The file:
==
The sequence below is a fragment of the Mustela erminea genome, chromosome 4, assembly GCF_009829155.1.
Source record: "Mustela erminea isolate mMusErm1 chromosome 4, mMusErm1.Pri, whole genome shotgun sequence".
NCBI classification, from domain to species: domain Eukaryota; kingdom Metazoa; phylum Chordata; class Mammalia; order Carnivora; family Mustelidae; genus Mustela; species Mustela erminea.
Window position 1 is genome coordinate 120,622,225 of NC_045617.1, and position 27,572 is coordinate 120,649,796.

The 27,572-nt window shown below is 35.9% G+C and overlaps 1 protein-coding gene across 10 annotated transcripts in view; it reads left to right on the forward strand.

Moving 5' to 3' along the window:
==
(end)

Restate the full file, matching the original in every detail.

The sequence below is a fragment of the Mustela erminea genome, chromosome 4, assembly GCF_009829155.1.
Source record: "Mustela erminea isolate mMusErm1 chromosome 4, mMusErm1.Pri, whole genome shotgun sequence".
NCBI classification, from domain to species: domain Eukaryota; kingdom Metazoa; phylum Chordata; class Mammalia; order Carnivora; family Mustelidae; genus Mustela; species Mustela erminea.
Window position 1 is genome coordinate 120,622,225 of NC_045617.1, and position 27,572 is coordinate 120,649,796.

The 27,572-nt window shown below is 35.9% G+C and overlaps 1 protein-coding gene across 10 annotated transcripts in view; it reads left to right on the forward strand.

Moving 5' to 3' along the window: